Monday, June 11, 2012

The "Social Contract"

A few questions to ask of the alleged, "social-contract"

A "contract" is a written agreement, is it not? 
Where is this "contract" written? 
Who has signed it? 
Did the signers of this "contract" do so freely, without threat of force, or were they under duress (threat of punishment)?  
Do all "signers" of the "social contract" have an option to not sign?  Is there any threat to punish, or to forcibly remove a person for not signing the alleged "social contract"?
 How might a contract be legitimate, when one party possesses overwhelming means of violence and claims to 'own', "control" or "govern" the other party?
Can a slave, enter into legitimate contract with her master? 
What do the alleged "signers" of the "contract" receive in return for signing the contract (in legal terms, this is called "consideration")? 
Do the alleged "signers" of the contract, want/desire this "consideration"?
Can one party, sign a contract on behalf of another party, when the other party does not consent to this "representation"?
How would we know, if either party had "breached" the "terms" of the supposed "social contract" and thus made the "agreement" null and void?
What third-party independent arbiter exists to arbitrate the potential breaches of contract?

 This alleged "social-contract" fails on every account of any meaning of the word "contract" or formal agreement; no appeal to "implied consent" may save it from being a non-agreement, just as a woman who surrenders her purse to the man threatening her with a knife cannot be said to have "implied" consent to the robbery because she acted to "give" her purse to the knife-wielding robber. 

One party of this so-called "social contract" presumes to enforce the "terms" of the so-called "contract" with violence; in as much as the use of violence is the essence of what it is to be anti-social, this so-called "social-contract" is by overwhelming evidence, in fact, an abuse of the meaning of terms; it may only be considered on the basis of the evidence available, to be an anti-social non-contract.  The so-called "social contract" assumes a voluntarily consensual agreement and consent when neither is given, nor could be given under the circumstances (power disparity with threat of punishment) of the supposed "contract" and then uses violence to "enforce" the non-contract.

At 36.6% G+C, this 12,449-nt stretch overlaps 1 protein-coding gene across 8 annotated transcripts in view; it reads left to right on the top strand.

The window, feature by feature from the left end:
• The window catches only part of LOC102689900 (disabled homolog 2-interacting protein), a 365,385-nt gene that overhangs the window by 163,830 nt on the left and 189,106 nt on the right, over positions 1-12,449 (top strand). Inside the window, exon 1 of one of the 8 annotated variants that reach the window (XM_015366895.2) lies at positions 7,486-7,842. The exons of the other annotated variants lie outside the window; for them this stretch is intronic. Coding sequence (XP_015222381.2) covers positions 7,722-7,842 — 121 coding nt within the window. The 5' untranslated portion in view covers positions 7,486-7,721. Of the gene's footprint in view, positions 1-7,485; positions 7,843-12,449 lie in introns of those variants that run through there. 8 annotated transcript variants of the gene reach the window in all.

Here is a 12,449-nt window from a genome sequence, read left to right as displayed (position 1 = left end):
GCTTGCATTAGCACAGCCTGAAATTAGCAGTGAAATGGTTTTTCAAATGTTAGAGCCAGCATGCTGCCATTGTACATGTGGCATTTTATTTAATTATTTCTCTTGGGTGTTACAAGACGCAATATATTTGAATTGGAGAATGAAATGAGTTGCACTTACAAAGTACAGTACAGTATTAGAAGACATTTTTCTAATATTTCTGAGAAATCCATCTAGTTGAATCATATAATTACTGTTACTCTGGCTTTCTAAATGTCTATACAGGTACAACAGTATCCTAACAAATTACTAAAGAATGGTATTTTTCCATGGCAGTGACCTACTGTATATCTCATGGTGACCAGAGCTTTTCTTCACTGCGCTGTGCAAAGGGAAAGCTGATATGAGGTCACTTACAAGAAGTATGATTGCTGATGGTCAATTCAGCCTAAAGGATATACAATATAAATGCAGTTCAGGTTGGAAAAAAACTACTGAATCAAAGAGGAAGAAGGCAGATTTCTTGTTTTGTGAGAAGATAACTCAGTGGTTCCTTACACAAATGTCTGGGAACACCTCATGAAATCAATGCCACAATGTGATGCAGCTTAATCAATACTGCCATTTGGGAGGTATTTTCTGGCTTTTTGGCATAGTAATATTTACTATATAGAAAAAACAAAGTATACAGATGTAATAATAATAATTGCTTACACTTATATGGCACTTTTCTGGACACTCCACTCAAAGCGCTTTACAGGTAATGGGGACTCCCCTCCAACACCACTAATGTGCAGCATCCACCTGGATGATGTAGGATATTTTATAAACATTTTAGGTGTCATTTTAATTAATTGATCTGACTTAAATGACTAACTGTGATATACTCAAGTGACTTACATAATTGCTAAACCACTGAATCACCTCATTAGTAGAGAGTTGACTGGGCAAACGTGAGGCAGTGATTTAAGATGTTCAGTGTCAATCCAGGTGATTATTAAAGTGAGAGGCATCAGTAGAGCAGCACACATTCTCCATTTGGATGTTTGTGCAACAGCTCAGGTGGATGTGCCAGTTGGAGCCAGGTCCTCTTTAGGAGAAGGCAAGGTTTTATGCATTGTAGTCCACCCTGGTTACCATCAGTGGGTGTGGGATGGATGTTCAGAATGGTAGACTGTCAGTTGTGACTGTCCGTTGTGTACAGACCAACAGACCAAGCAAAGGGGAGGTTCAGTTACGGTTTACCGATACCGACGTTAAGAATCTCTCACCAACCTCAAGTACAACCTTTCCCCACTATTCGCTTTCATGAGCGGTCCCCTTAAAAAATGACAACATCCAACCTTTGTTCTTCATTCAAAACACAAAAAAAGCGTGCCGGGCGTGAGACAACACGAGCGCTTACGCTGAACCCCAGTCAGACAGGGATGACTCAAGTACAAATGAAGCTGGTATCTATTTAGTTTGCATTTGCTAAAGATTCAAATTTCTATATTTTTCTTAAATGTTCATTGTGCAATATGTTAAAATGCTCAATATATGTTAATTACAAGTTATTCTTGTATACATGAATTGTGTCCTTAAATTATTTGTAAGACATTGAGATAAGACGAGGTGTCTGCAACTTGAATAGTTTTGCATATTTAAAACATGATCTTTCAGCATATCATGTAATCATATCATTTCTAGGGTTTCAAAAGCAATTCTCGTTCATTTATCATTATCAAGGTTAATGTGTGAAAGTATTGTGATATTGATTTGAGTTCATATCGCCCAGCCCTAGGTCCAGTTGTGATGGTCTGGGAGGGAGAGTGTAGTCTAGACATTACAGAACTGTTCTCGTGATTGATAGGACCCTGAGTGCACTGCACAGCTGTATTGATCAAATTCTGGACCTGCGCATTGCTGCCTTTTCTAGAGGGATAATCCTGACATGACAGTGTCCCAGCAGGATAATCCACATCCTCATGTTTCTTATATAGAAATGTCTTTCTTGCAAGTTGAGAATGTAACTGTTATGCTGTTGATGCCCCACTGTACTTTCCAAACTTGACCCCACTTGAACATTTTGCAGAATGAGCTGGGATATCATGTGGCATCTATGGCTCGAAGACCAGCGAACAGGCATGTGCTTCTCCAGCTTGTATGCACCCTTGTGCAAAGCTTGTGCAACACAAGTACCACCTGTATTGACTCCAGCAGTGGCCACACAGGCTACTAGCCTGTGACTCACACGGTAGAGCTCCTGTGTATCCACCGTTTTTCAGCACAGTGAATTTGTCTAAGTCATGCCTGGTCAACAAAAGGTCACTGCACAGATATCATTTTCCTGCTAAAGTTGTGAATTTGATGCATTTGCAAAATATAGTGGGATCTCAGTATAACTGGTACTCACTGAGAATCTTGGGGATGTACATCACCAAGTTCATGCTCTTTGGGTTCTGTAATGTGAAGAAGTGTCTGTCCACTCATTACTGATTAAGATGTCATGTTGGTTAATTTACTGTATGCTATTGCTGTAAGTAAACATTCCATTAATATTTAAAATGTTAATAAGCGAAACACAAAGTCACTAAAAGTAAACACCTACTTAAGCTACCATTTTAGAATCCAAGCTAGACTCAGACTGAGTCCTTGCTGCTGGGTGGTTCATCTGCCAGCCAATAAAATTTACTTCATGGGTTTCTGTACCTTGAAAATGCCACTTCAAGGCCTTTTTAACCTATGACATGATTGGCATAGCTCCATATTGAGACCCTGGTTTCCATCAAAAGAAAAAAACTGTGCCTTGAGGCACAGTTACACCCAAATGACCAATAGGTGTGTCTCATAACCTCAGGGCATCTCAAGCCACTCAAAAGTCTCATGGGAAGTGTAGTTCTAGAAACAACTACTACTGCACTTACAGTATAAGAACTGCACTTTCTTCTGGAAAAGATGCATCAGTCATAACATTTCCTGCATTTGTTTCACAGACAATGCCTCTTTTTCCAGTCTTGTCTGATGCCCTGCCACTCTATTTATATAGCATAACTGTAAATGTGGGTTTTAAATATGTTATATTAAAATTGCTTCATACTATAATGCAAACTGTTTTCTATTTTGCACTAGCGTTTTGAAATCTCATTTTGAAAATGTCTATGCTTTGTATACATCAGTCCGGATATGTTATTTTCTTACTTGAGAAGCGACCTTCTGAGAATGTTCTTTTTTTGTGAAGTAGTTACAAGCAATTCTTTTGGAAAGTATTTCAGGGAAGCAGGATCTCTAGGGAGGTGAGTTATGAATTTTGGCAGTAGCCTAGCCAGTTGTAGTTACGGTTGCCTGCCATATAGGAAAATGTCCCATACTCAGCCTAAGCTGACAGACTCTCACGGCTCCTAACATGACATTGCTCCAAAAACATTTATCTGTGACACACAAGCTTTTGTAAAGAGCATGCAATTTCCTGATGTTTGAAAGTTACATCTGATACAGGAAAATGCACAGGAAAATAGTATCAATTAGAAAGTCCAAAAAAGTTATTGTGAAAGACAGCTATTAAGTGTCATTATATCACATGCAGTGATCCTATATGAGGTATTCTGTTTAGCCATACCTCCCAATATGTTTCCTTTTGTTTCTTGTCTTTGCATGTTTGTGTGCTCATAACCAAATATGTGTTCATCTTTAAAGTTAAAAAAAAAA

Any legitimate contract must include terms of agreement that any breach of contract may be clearly identified and clauses for the extrication for either party, else either or both parties could become enmeshed into an agreement that neither wishes to continue.  This so-called "social contract" can demonstrably evidence no agreement whatsoever for all of the parties allegedly concerned, neither explicitly nor implicitly; it has no terms for which a breach of contract could be determined; it has unequal parties, one which is ready to enforce the "contract" regardless of objections, and there is no admission that any third party could arbitrate this so-called "social contract".

This "social contract" is neither social, nor is it a contract; it is vacuous-nonsense of linguistic expression and nothing more.


  1. Your points are valid for the "social contract" that many USers think is in place with the US Constitution and virtually all government supporters consider is the essence of "democracy". However your points are NOT true for "The Natural Social Contract: A Contract Concerning Interpersonal Conduct for Mutual Benefit" - - and therefore your ending statement is without cause except in relation to governments, which are of course never "without threat of force".

  2. I've been wondering lately whether there might be a way to rehabilitate the idea of the social contract. Look at it from a strict property rights viewpoint, and the idea implies that "the government" has a deed restriction on every bit of land within its territory. To convert this situation to one of voluntary interaction requires that those who do not consent to be governed must have a reasonable alternative, some place where they can go to avoid being treated as a consenter, some way to opt out. If this idea were taken seriously, it would need to have some mechanism to adjust this safety value dynamically.
    OTOH, it's not clear that many people who use the social contract idea actually believe in it. It seems like more of a debating prop, an excuse to avoid examining one's views critically.